At the same time, there is a real danger of vandalism at stone structure sites, whether these are burials or not. For this reason, I think it's important to restrict site locational information to a degree. What Peter does here, by showing little snippets of USGS maps, seems to me to be sufficient to accomplish this, while getting the information out there. In some jurisdictions where I've collected data, I've had to sign affidavits promising not to show site locations more precisely than a 1-km circle or square.

Some SHPO offices have woken up to the importance of protecting these sites. I would cite South Carolina and Georgia in particular as being proactive in their approach.

Norman said...

I agree with Curt that specific site location has to be restricted because of the danger of vandalism. Unlike Scandinavia or Great Britain, where the public and archaeologists accept the fact that archaeological sites are part of their common heritage, here in the eastern U.S. there is a dichotomy between the two groups as to whether enigmatic stone cairns, walls or other stone features are ancient. For the most part, archaeologists in the Northeast claim these features represent nothing but colonial field clearing, a category which puts them at risk of destruction, since they are not valued for their historical importance as are possible ancient ceremonial structures, for instance. But I also believe that a study of stone mounds with hollows as possibly representing burials is a topic worthy of study, providing specific locations are not provided.

It is certainly clear to me that to bridge the huge gap between what the archaeological community believes about the nature of the stone mounds, walls, etc. in the Northeast, and what many NEARA members believe is the age of these same features, we must seek ways to date these stone structures. Having some dates would go a long way to form common acceptance of what these stone features actually represent. And one method that shows real promise for dating soil and even rock, particularly stone that contains quartz and feldspar, is optically stimulated luminescence, or OSL, which has been used in southern Europe and Egypt to confirm the age of known ancient monuments. And it has even been used in New England for dating the Upton Chamber. Having a few such dates could have profound ramifications for how we view the Native American tribes that lived in the Northeast prior to the colonization of the area in the seventeenth century.

Menotomy Maps said...

Something about NEARA made me uncomfortable and I never signed up.

Showing and documenting a site is important.
Water is key.

Sharing the lat/long, no way, not even at 1-km, nfw.

Greg said...

Everyone wants to be in on the secret, special in someway. This basic human desire can overwhelm even the best intentions.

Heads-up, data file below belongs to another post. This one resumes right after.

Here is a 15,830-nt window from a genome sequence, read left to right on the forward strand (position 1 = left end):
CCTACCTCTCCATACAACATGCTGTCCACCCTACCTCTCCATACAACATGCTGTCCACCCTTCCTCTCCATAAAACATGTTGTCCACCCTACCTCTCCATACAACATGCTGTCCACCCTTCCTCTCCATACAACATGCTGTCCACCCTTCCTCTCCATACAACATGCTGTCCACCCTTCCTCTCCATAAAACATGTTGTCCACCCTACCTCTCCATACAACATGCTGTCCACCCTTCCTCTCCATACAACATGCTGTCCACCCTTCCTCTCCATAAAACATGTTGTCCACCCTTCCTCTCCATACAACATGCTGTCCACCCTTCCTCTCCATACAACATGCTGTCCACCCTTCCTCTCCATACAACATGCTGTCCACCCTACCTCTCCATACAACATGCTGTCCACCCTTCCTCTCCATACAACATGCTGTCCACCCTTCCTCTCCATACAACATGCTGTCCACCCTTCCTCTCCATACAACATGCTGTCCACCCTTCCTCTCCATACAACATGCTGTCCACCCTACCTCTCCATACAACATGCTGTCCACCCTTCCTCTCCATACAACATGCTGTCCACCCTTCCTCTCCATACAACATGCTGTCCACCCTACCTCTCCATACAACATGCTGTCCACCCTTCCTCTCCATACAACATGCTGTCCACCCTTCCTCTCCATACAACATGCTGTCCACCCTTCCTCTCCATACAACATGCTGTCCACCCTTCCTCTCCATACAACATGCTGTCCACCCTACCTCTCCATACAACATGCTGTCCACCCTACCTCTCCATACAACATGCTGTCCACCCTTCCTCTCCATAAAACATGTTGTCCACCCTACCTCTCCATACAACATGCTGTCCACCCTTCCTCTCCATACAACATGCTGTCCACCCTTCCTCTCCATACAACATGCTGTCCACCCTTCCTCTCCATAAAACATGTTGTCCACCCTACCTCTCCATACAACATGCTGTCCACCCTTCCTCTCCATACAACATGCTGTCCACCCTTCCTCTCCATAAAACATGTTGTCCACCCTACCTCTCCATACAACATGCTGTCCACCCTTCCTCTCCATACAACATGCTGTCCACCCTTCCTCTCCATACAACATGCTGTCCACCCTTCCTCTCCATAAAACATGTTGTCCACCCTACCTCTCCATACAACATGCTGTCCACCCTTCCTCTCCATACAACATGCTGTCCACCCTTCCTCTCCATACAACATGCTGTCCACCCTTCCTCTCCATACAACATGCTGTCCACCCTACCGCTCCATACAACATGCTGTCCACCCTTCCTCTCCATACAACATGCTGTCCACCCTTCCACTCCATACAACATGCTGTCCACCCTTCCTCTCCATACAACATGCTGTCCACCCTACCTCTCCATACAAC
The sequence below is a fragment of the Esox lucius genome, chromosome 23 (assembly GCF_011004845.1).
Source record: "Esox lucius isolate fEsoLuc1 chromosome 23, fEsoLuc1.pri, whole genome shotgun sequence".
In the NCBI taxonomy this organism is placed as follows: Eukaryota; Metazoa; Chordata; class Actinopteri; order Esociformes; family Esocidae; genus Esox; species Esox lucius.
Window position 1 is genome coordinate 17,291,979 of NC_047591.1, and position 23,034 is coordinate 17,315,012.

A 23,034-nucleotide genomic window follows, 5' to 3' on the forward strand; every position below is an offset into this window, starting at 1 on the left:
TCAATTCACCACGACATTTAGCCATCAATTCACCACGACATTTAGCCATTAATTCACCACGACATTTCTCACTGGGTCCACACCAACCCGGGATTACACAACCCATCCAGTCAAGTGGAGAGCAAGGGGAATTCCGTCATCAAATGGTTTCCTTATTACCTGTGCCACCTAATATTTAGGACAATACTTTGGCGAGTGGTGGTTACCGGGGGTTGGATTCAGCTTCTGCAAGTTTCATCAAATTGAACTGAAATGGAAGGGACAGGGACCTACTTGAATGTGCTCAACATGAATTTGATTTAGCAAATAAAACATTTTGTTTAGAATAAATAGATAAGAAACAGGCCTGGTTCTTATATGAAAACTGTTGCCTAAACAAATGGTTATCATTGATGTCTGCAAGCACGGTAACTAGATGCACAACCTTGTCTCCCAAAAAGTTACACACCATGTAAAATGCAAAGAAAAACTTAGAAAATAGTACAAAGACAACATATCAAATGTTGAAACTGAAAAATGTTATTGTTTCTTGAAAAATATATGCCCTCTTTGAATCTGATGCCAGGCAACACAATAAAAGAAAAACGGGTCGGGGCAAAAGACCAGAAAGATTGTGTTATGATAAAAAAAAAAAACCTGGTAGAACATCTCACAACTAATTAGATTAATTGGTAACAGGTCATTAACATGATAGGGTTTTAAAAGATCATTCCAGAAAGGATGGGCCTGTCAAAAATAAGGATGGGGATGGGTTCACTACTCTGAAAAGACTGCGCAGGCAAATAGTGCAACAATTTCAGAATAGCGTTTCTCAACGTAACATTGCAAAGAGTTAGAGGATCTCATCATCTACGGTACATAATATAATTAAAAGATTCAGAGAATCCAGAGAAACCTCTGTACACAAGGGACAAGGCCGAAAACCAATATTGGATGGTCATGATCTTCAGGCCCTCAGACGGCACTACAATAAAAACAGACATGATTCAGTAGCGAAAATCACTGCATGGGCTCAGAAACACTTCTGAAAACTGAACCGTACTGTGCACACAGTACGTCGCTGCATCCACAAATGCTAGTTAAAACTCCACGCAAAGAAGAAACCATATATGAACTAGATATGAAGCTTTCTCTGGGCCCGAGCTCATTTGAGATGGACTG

pwax said...

Greg: yes that has a lot to do with it. Ironically, people who benefit most from knowledge being shared seem to be the ones most vocal about keeping it secret from others.

pwax said...

Assuming my colleagues will not see this (as I do not wish to offend): It is worth noting a spectrum of responses above. Researchers who have actually located sites, creating location information are fully in favor of public reporting. Researchers who depend on other's to locate sites, who then do some form of analysis or more detailed site research - are luke warm on the idea of publicity. I find it ironic, or a but hypocritical, that they lecture the "finders" to avoid something they themselves benefit from. How are they more deserving? Then at the far end of the spectrum are folks who neither locate sites nor contribute to the discussion of sites. They are the most adamant about public reporting being bad.

I also feel strongly that the "dangers of vandalism" are promoted by folks who have zero experience of actual vandalisms and its causes. None can understand my grief at find the best mound of all, damaged by passing ATVs in Fitchburg - as they dream of a world where pot hunters research scholarly articles in order to vandalize. That does happen in Arizona but not in New England. There are no known examples of artifacts found in stone mounds of New England - not that I propose going to look. But I propose: this is not a driving factor for a realistic protection policy.

In general it is wrong, or at least ironic, for casual and/or uninformed participants in a reality to be setting policy for the experts. It is also ironic that people who have nothing else to do (I am looking at you NEARA editors) seem to seek out and volunteer for positions where they can be petty bureaucrats - that is beyond the above spectrum.

Greg said...

I’m not sure you are correct on the lack of artifacts, in my opinion it is maybe just a lack of points. Certainly artifacts can be found in the vicinity if not in the mound itself.

Greg said...

I live down the street from the Andover Turle Mound and I’m pretty sure some artifacts were found when the excavated it back in the sixties, or are you talking more about just the walls and piles?

pwax said...

The Andover turtle mound has a documented history of being built by white guys - which shows that artifacts are not a good indicator - especially as they are usually 4K years different in time.

Greg said...

Used by white guys, the linked archaeological reports on the AVIS website for the mound talk of artifacts being found during excavations, and not those of the white man. I have a friend who has a few artifacts from sites on private property.